written by Beckie of beckiegkengle.com
I’m going to confess something…I shoot in auto WB! <gasp> Yes, I admit that while I shoot everything else in manual, often times I am too lazy to set a custom WB for every shot or series of shots. So, I flip that WB setting to “auto” and I don’t look back. Usually that works for me, because even if it’s off, it’s not by much, and it is an easy Lightroom fix (I know, I know! I should never say “I’ll fix it in post.”). However, there are some times when the “auto” WB just isn’t getting the job done. All of my other exposure settings could be perfect, but I end up with an image that’s too cool (my D700 tends to shoot on the cool side).
So what do you do if you’re in the field and you’ve forgotten your expo disc? Here’s a little trick that I admit I just learned at Prime last month…set your WB to “flash”. It sounds crazy that you would want to set your WB to “flash” when you’re doing an outdoor shoot in natural light, but for me it worked!
We had just started the photo shoot portion of the Prime workshop, and I had all of my settings right where I wanted them but my “auto” WB was shooting way too cool. I asked Amanda what her settings were, and we were set almost identical, and yet her images were coming out nice and warm (we have the exact same model Nikon). The only setting that was different was that she was set on “flash” WB (from one of her workshop sessions earlier that day). So I flipped mine to “flash” and voila! Now I’m getting warmer images that were accurate to the actual scene in front of me.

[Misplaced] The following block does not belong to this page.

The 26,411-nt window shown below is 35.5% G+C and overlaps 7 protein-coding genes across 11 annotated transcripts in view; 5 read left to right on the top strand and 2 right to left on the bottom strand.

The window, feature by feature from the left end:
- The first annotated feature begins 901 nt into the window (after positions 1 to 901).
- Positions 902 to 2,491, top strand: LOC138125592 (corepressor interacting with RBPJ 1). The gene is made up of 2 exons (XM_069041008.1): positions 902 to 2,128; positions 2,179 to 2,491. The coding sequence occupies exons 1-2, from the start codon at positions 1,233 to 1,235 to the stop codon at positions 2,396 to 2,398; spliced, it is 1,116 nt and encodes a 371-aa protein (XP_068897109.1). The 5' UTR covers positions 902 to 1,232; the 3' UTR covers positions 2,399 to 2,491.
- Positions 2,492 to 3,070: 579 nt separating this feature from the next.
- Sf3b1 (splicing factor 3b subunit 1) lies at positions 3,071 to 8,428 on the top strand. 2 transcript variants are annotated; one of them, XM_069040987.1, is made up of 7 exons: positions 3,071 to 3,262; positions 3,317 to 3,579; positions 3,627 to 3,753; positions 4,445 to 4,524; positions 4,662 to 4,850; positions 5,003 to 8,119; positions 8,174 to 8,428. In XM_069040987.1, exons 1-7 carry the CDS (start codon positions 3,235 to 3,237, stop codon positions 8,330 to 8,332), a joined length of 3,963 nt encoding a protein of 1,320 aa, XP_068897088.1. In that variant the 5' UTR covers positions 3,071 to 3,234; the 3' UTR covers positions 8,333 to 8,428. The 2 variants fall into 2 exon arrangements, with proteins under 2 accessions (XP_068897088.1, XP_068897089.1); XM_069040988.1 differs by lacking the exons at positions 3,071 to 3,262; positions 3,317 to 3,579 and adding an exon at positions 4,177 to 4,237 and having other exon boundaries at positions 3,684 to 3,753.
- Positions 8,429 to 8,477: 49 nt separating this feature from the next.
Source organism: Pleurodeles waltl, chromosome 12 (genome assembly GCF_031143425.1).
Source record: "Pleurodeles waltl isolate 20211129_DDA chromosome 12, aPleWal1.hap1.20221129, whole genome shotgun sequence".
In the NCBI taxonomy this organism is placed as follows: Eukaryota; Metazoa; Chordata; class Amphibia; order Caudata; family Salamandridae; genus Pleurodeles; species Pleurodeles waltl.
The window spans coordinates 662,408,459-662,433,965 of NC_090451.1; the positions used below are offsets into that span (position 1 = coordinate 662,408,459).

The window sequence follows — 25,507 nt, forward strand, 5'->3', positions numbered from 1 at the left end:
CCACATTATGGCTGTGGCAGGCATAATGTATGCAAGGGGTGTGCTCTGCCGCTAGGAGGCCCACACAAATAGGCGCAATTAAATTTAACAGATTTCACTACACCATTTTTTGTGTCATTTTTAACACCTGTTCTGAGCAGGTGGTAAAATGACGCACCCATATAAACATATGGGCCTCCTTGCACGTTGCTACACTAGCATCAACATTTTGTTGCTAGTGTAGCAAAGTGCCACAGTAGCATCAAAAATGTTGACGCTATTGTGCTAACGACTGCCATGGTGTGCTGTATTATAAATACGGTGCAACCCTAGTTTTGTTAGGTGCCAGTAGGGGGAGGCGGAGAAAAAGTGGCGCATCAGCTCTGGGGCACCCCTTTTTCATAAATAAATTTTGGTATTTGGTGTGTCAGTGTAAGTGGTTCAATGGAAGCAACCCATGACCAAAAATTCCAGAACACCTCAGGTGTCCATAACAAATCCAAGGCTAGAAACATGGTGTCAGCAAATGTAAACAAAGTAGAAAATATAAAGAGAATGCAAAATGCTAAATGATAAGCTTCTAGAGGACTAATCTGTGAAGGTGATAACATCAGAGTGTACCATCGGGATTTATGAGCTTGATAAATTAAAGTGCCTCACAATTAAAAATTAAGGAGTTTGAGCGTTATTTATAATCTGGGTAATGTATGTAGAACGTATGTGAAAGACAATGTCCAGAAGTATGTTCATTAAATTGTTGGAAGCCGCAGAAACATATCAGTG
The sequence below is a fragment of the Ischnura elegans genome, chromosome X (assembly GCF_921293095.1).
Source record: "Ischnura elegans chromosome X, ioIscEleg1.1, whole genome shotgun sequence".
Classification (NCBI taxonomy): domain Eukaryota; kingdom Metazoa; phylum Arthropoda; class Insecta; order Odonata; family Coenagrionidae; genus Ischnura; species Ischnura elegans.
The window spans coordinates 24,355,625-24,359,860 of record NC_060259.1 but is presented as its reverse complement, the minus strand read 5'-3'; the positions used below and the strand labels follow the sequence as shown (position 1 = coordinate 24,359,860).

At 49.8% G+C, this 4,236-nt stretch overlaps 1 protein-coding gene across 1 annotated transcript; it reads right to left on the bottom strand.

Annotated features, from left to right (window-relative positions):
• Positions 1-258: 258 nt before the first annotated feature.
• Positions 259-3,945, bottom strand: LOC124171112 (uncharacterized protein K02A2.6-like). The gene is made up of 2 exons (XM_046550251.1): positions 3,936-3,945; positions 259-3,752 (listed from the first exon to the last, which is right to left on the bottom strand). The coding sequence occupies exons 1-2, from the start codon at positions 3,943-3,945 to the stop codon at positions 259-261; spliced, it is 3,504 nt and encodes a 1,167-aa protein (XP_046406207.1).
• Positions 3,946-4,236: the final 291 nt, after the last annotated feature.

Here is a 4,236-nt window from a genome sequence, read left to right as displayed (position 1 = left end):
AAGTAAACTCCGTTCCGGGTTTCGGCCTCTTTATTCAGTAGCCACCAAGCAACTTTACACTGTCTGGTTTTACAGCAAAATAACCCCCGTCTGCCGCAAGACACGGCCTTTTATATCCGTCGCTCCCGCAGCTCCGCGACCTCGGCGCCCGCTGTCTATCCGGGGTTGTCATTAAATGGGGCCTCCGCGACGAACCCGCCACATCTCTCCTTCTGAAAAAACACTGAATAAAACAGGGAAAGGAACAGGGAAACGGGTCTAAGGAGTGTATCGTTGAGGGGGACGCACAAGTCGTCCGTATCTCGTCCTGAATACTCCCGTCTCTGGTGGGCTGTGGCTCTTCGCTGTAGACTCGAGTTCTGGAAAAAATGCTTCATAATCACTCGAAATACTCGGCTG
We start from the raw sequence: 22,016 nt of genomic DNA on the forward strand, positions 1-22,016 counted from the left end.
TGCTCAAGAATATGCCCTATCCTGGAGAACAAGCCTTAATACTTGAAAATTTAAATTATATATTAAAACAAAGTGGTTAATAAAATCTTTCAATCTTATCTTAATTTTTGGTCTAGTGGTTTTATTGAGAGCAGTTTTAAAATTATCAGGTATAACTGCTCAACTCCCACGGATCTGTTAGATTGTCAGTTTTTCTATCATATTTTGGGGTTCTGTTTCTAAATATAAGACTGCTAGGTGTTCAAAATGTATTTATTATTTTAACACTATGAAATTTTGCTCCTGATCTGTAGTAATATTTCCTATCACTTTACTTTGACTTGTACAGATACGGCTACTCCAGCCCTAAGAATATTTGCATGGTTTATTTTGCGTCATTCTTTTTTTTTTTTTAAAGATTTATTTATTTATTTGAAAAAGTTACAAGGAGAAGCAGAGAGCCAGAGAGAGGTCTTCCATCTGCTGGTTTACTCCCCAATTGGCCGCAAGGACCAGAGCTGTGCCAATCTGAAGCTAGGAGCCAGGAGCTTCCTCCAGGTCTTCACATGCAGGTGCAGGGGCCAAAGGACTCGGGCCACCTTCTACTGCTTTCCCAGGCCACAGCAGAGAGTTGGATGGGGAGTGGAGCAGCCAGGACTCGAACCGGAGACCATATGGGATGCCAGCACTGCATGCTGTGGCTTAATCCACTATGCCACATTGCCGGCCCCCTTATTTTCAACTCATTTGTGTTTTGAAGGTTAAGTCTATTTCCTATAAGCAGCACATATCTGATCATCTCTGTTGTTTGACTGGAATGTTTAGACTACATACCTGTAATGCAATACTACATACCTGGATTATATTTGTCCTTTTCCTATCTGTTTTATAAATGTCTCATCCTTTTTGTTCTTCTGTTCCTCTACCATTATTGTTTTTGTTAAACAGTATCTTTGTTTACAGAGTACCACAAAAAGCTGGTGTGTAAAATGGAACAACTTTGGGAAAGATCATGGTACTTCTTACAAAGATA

Now, obviously, this is not a cure-all for all WB problems, but in a pinch, this could do the trick!
Here are my before and after images. These were literally taken one right after the other. The first image is set on “auto” Wb and you can see how cool-toned it is. Her skin is more bluish, and you can see hints of blue in her cello and her surroundings. The second image was taken right after the first, but only after I switched my WB to “flash”. Crazy how a simple little change in my settings made a huge difference! You can now see warmth in her skin tone, the red in her shirt pops a little, and her cello is a rich brown. (These are straight out of the camera. I did nothing to these images in post, except to resize them for posting here.)
So, if you’re having some WB issues, just play around a little with your WB settings.